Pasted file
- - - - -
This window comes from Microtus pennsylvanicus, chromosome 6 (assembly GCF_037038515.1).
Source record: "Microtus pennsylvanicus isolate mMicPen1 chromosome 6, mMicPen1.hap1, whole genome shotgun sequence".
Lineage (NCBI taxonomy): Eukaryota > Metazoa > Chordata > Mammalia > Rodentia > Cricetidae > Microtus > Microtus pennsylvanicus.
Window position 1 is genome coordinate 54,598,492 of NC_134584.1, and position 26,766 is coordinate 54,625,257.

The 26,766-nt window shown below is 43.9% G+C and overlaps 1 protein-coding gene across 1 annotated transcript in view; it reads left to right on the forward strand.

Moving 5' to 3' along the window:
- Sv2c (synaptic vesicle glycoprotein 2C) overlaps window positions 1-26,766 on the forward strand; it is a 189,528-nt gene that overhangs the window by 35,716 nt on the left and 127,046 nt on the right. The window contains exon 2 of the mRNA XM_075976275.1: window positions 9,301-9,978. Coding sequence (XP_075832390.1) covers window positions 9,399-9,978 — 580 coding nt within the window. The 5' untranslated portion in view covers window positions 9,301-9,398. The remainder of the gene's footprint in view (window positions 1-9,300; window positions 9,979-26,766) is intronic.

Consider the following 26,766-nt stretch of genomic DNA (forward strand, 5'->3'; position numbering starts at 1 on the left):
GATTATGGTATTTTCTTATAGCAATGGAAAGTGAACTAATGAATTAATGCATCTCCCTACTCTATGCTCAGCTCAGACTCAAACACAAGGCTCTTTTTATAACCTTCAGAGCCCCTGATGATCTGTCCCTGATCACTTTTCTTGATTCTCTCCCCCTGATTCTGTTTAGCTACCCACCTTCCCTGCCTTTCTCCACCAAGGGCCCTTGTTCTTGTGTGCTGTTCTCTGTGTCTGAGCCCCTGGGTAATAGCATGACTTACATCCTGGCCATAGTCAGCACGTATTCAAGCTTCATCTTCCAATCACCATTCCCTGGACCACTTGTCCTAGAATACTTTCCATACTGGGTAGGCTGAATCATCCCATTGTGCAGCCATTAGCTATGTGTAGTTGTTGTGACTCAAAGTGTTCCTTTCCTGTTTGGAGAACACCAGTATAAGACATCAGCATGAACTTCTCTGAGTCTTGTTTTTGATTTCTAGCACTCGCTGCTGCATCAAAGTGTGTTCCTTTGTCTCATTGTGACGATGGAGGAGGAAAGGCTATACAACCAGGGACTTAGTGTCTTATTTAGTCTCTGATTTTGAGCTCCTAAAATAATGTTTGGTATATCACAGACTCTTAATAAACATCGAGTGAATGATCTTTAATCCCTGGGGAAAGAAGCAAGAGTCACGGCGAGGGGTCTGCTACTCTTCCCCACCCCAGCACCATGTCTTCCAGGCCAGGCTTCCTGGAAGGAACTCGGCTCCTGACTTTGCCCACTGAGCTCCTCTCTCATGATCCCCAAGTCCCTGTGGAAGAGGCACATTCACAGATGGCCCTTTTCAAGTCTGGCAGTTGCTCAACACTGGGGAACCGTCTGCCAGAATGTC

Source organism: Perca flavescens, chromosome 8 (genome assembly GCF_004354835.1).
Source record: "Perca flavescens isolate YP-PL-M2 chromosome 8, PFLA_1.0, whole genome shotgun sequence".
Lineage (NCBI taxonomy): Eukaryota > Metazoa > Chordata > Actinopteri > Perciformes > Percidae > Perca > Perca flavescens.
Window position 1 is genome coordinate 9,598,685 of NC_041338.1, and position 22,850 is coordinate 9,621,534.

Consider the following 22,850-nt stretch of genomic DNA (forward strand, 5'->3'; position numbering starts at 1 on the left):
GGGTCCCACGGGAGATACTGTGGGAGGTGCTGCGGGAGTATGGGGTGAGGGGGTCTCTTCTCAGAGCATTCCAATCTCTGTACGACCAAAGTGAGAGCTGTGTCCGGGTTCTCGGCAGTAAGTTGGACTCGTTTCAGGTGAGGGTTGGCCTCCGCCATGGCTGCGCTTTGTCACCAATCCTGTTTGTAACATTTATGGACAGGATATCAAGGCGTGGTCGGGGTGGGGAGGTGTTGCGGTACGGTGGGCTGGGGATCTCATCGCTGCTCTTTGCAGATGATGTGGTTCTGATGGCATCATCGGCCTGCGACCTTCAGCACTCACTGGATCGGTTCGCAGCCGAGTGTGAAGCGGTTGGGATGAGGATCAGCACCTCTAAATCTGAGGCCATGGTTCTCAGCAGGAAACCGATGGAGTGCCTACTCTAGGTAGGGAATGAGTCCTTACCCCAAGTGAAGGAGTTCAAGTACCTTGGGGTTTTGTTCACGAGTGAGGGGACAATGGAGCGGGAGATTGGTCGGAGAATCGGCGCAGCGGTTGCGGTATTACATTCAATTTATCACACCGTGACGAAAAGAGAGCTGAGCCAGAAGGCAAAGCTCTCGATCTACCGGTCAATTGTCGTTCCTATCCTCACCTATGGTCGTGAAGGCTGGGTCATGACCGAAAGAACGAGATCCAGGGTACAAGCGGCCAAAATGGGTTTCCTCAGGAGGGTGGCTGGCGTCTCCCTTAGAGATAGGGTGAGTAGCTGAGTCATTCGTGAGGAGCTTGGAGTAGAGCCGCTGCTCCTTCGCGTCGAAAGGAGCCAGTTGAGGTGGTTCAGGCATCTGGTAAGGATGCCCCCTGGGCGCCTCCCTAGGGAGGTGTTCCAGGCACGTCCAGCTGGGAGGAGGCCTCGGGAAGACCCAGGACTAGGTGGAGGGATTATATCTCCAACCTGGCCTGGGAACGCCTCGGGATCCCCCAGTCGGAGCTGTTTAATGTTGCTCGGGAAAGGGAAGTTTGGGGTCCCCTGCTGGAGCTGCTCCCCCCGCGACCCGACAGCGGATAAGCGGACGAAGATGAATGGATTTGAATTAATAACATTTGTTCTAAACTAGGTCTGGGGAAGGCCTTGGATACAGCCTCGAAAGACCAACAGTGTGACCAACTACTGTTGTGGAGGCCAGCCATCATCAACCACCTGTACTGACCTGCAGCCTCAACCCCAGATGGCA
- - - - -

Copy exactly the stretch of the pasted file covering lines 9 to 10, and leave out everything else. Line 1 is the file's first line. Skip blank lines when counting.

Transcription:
GATTATGGTATTTTCTTATAGCAATGGAAAGTGAACTAATGAATTAATGCATCTCCCTACTCTATGCTCAGCTCAGACTCAAACACAAGGCTCTTTTTATAACCTTCAGAGCCCCTGATGATCTGTCCCTGATCACTTTTCTTGATTCTCTCCCCCTGATTCTGTTTAGCTACCCACCTTCCCTGCCTTTCTCCACCAAGGGCCCTTGTTCTTGTGTGCTGTTCTCTGTGTCTGAGCCCCTGGGTAATAGCATGACTTACATCCTGGCCATAGTCAGCACGTATTCAAGCTTCATCTTCCAATCACCATTCCCTGGACCACTTGTCCTAGAATACTTTCCATACTGGGTAGGCTGAATCATCCCATTGTGCAGCCATTAGCTATGTGTAGTTGTTGTGACTCAAAGTGTTCCTTTCCTGTTTGGAGAACACCAGTATAAGACATCAGCATGAACTTCTCTGAGTCTTGTTTTTGATTTCTAGCACTCGCTGCTGCATCAAAGTGTGTTCCTTTGTCTCATTGTGACGATGGAGGAGGAAAGGCTATACAACCAGGGACTTAGTGTCTTATTTAGTCTCTGATTTTGAGCTCCTAAAATAATGTTTGGTATATCACAGACTCTTAATAAACATCGAGTGAATGATCTTTAATCCCTGGGGAAAGAAGCAAGAGTCACGGCGAGGGGTCTGCTACTCTTCCCCACCCCAGCACCATGTCTTCCAGGCCAGGCTTCCTGGAAGGAACTCGGCTCCTGACTTTGCCCACTGAGCTCCTCTCTCATGATCCCCAAGTCCCTGTGGAAGAGGCACATTCACAGATGGCCCTTTTCAAGTCTGGCAGTTGCTCAACACTGGGGAACCGTCTGCCAGAATGTC

Source organism: Perca flavescens, chromosome 8 (genome assembly GCF_004354835.1).